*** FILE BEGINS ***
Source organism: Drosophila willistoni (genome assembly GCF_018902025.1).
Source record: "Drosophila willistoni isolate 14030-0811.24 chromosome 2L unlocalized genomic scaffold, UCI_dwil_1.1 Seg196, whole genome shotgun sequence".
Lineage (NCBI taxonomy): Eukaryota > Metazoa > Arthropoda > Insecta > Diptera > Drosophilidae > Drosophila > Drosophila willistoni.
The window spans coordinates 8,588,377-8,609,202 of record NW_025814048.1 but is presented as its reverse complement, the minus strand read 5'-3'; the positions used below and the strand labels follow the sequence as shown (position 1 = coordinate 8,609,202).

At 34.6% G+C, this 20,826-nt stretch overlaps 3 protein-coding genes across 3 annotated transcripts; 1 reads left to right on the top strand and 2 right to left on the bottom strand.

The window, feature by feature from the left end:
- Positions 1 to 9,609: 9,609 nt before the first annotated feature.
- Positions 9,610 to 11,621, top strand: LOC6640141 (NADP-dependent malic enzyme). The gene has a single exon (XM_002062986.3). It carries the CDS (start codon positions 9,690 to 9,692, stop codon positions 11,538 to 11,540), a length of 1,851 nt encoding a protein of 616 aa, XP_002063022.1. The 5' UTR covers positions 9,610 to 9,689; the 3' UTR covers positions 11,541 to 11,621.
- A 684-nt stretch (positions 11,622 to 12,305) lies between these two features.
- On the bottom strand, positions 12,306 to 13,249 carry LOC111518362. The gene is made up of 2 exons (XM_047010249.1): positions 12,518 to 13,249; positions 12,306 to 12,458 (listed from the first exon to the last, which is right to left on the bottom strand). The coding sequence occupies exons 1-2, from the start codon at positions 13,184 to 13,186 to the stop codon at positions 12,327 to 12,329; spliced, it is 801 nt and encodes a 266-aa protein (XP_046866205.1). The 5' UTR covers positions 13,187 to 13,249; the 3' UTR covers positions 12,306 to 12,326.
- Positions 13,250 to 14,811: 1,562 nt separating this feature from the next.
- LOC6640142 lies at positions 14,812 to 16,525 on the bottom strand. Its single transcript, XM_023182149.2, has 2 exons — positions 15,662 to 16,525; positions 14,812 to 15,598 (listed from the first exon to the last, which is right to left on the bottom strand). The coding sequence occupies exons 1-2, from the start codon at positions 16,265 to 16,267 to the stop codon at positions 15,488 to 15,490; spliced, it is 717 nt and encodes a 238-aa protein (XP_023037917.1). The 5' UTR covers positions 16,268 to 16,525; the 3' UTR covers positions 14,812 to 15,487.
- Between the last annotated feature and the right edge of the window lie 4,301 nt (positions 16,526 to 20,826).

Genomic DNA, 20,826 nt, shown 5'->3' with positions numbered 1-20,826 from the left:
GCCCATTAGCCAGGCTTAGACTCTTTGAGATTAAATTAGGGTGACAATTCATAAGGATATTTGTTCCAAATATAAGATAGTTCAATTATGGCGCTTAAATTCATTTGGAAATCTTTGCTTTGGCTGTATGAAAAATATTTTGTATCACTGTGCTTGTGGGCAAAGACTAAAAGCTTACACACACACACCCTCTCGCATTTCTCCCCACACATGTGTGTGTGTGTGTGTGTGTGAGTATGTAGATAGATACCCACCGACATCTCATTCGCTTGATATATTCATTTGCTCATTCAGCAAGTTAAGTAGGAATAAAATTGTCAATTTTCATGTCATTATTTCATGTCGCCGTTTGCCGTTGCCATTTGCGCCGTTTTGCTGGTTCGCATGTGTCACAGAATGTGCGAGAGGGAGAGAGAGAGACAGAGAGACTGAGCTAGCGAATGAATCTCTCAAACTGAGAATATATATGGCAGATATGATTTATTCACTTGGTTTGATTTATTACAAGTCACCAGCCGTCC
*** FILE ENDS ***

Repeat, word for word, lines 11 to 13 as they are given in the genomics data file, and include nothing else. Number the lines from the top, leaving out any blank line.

- Positions 13,250 to 14,811: 1,562 nt separating this feature from the next.
- LOC6640142 lies at positions 14,812 to 16,525 on the bottom strand. Its single transcript, XM_023182149.2, has 2 exons — positions 15,662 to 16,525; positions 14,812 to 15,598 (listed from the first exon to the last, which is right to left on the bottom strand). The coding sequence occupies exons 1-2, from the start codon at positions 16,265 to 16,267 to the stop codon at positions 15,488 to 15,490; spliced, it is 717 nt and encodes a 238-aa protein (XP_023037917.1). The 5' UTR covers positions 16,268 to 16,525; the 3' UTR covers positions 14,812 to 15,487.
- Between the last annotated feature and the right edge of the window lie 4,301 nt (positions 16,526 to 20,826).